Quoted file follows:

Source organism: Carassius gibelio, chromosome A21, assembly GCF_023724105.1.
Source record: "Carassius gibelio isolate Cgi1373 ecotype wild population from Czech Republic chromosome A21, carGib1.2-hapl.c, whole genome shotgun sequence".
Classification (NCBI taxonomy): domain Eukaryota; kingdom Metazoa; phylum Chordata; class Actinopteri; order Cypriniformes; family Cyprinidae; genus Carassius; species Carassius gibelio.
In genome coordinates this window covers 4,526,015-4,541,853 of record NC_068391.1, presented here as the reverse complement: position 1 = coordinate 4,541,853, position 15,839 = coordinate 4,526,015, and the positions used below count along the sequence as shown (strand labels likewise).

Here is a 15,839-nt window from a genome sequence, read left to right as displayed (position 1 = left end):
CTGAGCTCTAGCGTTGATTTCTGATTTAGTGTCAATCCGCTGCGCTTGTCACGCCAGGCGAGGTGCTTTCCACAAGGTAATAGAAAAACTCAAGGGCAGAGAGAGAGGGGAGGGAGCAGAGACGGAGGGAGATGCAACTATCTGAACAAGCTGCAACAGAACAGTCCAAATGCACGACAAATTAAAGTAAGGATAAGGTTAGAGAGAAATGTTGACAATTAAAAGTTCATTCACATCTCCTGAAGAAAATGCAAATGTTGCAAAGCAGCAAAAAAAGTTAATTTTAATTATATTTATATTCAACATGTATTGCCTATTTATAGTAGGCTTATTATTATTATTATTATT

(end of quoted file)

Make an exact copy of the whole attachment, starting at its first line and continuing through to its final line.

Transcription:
Source organism: Carassius gibelio, chromosome A21, assembly GCF_023724105.1.
Source record: "Carassius gibelio isolate Cgi1373 ecotype wild population from Czech Republic chromosome A21, carGib1.2-hapl.c, whole genome shotgun sequence".
Classification (NCBI taxonomy): domain Eukaryota; kingdom Metazoa; phylum Chordata; class Actinopteri; order Cypriniformes; family Cyprinidae; genus Carassius; species Carassius gibelio.
In genome coordinates this window covers 4,526,015-4,541,853 of record NC_068391.1, presented here as the reverse complement: position 1 = coordinate 4,541,853, position 15,839 = coordinate 4,526,015, and the positions used below count along the sequence as shown (strand labels likewise).

Here is a 15,839-nt window from a genome sequence, read left to right as displayed (position 1 = left end):
CTGAGCTCTAGCGTTGATTTCTGATTTAGTGTCAATCCGCTGCGCTTGTCACGCCAGGCGAGGTGCTTTCCACAAGGTAATAGAAAAACTCAAGGGCAGAGAGAGAGGGGAGGGAGCAGAGACGGAGGGAGATGCAACTATCTGAACAAGCTGCAACAGAACAGTCCAAATGCACGACAAATTAAAGTAAGGATAAGGTTAGAGAGAAATGTTGACAATTAAAAGTTCATTCACATCTCCTGAAGAAAATGCAAATGTTGCAAAGCAGCAAAAAAAGTTAATTTTAATTATATTTATATTCAACATGTATTGCCTATTTATAGTAGGCTTATTATTATTATTATTATT